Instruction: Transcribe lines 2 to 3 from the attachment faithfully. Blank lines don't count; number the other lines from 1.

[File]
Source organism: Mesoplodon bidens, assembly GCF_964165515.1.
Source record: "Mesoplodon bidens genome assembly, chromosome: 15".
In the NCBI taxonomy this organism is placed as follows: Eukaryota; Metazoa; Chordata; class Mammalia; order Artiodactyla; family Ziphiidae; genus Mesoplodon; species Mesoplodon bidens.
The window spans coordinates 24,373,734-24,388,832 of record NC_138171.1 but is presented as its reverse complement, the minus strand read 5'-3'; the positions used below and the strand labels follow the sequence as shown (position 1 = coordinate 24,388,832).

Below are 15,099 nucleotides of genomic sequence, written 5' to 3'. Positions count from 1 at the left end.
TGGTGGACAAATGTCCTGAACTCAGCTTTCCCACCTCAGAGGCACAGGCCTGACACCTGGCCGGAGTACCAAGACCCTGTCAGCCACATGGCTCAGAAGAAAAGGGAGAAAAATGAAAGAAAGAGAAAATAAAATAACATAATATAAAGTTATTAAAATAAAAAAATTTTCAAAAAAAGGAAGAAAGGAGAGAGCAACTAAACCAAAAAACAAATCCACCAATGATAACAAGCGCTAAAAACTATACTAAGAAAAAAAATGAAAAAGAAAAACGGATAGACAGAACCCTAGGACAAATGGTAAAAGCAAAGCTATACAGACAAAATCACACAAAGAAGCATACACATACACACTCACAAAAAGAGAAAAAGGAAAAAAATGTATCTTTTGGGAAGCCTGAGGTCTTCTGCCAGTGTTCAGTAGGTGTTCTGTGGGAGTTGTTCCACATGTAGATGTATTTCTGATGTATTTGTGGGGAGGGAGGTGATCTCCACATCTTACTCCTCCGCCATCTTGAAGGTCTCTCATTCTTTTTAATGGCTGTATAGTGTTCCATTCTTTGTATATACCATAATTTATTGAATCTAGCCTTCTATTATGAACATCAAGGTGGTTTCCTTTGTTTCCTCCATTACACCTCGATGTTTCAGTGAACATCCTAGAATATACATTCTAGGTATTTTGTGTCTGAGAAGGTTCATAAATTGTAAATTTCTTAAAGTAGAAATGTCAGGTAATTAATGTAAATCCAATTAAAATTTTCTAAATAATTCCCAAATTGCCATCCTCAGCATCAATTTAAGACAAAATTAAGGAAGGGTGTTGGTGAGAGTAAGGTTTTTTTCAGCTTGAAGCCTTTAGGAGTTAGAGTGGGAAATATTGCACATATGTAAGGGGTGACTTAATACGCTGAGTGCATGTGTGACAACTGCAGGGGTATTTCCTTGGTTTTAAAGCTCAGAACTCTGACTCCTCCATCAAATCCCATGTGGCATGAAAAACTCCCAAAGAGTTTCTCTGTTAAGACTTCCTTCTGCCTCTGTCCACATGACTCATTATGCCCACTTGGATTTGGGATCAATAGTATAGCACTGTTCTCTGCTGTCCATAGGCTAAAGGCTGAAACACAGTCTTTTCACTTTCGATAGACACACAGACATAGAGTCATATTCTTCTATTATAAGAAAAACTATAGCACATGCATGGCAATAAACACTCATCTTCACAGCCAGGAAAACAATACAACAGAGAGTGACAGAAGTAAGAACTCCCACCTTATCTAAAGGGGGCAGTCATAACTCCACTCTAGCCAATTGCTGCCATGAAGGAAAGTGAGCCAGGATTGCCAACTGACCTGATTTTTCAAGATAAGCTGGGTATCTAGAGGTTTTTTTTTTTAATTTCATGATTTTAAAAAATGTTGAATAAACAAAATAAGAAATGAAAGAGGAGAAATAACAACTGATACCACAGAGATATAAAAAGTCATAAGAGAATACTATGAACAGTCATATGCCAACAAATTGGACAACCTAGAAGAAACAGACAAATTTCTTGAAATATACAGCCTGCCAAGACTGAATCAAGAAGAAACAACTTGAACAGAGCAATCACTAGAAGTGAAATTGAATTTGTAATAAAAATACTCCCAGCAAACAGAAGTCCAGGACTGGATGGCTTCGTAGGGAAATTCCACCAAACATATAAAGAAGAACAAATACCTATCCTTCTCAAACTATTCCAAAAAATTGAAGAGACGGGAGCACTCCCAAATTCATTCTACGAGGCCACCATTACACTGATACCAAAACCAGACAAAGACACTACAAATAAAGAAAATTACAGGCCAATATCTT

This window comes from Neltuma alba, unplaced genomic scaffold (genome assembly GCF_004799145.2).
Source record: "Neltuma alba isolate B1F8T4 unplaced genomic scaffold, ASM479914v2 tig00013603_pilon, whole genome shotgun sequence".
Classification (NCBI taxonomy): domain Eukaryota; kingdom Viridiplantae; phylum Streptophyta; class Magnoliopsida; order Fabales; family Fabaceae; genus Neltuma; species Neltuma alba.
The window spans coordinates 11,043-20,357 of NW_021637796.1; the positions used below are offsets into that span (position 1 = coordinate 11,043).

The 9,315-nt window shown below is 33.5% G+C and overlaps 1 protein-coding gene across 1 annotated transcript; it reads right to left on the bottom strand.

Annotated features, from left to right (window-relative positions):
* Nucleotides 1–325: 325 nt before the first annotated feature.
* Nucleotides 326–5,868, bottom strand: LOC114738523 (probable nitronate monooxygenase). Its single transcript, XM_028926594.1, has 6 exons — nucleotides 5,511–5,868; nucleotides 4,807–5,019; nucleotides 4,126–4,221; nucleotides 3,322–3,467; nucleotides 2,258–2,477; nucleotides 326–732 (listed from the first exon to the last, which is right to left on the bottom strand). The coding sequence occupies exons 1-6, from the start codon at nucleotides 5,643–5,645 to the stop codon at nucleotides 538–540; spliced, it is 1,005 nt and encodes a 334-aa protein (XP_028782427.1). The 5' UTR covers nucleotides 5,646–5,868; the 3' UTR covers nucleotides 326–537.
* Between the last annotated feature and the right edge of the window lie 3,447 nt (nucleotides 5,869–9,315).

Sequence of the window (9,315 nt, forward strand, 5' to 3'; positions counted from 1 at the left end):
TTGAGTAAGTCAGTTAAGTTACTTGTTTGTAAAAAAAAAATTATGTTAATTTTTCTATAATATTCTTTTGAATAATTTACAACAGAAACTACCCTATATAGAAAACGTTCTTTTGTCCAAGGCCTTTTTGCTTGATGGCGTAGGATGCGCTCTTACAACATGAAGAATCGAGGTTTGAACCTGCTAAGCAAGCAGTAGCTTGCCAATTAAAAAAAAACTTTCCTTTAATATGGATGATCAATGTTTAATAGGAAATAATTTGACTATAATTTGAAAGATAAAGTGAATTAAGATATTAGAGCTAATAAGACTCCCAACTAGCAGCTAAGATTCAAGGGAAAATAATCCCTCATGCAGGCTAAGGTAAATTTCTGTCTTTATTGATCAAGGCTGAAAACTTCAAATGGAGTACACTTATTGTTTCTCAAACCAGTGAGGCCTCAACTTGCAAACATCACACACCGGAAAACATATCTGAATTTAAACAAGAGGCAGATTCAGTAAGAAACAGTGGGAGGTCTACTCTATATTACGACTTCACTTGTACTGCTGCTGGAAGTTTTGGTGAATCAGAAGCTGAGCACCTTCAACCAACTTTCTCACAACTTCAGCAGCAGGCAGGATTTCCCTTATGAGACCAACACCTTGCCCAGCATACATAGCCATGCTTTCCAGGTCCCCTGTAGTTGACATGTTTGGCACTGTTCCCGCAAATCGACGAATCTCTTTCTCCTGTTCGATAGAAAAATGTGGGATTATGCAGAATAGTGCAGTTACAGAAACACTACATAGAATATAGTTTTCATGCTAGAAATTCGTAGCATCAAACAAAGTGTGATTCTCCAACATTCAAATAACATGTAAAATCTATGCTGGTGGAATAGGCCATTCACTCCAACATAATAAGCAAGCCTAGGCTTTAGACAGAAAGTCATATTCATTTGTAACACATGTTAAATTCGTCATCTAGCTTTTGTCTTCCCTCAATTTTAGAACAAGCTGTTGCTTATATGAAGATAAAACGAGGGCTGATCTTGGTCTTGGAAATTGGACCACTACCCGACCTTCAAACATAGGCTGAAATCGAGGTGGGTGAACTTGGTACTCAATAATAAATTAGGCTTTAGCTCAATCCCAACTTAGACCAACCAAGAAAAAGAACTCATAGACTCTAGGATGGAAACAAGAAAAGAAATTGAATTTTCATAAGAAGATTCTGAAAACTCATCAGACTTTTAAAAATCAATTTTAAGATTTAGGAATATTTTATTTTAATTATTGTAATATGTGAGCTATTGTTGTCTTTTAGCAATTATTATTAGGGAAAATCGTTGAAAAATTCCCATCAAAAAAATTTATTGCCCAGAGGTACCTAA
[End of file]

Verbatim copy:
Source record: "Mesoplodon bidens genome assembly, chromosome: 15".
In the NCBI taxonomy this organism is placed as follows: Eukaryota; Metazoa; Chordata; class Mammalia; order Artiodactyla; family Ziphiidae; genus Mesoplodon; species Mesoplodon bidens.